Connecticut’s ‘vampire’ now has a face

Facial reconstructions still fascinate the general public, and the announcement of this type of work by research teams is increasingly common. It’s the turn of a man nicknamed the “Vampire of Connecticut” to come back to life… at least virtually. His DNA sequencing revealed nothing monstrous, but it did allow the research team to learn more about this man buried in such a way that he could never come out of his grave.

In the 1990s in Griswold, Connecticut, a late 18th century tombe century revealed a particular treatment of corpses. Archaeologists were surprised to discover that the occupant of the tomb had obviously been dug up to be buried again, positioning his head and limbs on his rib cage. Faced with such gestures on the part of the living, it is a theory linked to folklore that has appeared in the eyes of researchers. Indeed, at that time, the suspicion of being a night prowler was not something insignificant, and it could lead to very specific practices with the dead to ensure that they never returned.

Detecting a Vampire in 18th Century New England

The terror for villagers to find themselves in the presence of a possible vampire would have pushed them, to a certain extent, to manipulate the corpse of the latter to ensure that he never returned to harm the living. While this case may seem very strange, it gives good clues to the fears of the time in question. In such cases, some dead people could have their hearts removed post-mortem, but the man from the Connecticut grave is apparently unaffected by this practice. To spot a vampire corpse in the 18th centurye century in New England, manifestations from the corpse were expected such as exhalations, nervous reflexes or even various noises, not to mention the flow of fluids. A panel of natural and relatively mundane reactions when a body decomposes but which were interpreted as signs of life at the time…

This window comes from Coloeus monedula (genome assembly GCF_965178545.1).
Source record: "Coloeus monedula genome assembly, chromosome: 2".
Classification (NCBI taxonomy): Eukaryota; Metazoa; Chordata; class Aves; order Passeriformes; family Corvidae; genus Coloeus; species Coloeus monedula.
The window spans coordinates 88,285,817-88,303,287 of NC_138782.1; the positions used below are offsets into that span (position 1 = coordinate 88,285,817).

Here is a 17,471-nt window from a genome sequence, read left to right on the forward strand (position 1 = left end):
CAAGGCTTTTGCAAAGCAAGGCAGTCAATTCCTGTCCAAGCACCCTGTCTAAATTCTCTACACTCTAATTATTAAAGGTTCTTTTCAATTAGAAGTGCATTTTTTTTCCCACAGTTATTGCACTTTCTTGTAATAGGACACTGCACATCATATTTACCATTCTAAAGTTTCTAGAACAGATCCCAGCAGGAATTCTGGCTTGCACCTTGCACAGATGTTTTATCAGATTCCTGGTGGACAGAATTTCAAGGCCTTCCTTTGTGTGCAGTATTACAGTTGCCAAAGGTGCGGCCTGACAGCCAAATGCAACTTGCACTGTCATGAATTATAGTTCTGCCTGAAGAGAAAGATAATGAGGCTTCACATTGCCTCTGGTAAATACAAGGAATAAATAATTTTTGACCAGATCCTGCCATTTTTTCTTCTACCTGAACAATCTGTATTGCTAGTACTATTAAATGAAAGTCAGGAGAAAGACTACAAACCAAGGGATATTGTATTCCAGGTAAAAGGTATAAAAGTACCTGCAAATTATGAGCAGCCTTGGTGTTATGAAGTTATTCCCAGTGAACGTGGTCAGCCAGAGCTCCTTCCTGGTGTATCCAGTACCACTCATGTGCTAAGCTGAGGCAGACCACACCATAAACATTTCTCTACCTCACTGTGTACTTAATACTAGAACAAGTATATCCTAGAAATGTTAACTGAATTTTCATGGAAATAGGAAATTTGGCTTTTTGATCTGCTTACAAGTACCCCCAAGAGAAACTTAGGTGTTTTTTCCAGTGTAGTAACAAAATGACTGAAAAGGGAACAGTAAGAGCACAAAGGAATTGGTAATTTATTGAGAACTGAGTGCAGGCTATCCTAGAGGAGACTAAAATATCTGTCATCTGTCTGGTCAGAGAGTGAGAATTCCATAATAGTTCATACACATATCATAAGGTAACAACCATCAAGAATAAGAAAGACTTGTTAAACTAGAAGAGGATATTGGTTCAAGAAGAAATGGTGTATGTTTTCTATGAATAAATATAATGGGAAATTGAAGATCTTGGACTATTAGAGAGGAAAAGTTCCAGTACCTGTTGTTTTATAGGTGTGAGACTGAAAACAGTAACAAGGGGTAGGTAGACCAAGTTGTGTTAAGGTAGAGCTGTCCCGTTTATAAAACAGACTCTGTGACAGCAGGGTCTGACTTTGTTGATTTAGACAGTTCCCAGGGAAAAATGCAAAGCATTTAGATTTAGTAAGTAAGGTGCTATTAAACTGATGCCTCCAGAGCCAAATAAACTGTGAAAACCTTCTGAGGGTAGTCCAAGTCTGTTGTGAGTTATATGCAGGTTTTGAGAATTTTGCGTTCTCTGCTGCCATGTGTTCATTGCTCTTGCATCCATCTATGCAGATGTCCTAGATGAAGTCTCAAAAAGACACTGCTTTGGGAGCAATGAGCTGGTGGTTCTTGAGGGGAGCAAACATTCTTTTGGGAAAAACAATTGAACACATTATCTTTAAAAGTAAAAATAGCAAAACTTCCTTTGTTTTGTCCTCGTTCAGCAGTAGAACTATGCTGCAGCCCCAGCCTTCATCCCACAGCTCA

Some initials on a coffin and an investigation

On the coffin of the individual, the researchers found no name apart from these few pieces of information: “JB-55”. Thanks to meticulous DNA sequencing work set up with forensic teams to trace the links between all the individuals in the cemetery, one individual stands out – a certain John Barber – and his story is not so vampiric. On the other hand, it provides information on the perception of certain diseases over time. In particular tuberculosis which gave a disturbing appearance to the patients with a very pale complexion, marked weakness and characteristic emaciation.

John Barber certainly didn’t appear to be stalking prey at night, rather he was a farmer with poor physical condition. His skeleton revealed a poorly treated broken collarbone and an arthritic knee. The lesions on his ribs and the period of his death seem to indicate to researchers that it was tuberculosis that carried the man away in connection with a local epidemic wave. A difficult end of life, and symptoms that can quickly frighten the living with, for example, the presence of blood when coughing. In addition, the lack of knowledge of certain aspects of tuberculosis, in particular its transmission, could have scared people who had been with the patients. The 55-year-old man has had a face since 2022 thanks to a team that worked on his bones and DNA sequencing. If this proposal for reconstruction is on certain points subjective as for the expressions, the wrinkles or the shape of the lips, it allows to put a face on the skeleton of a man unjustly accused of being a creature whereas in the end, he was only ill.

Thanks to a combination of several scientific specialties, the identification of this man has been possible over the analyzes of the last thirty years, informing us so much about the perception of certain evils in the 18e century, than about behaviors related to the dead when the population is afraid of them.

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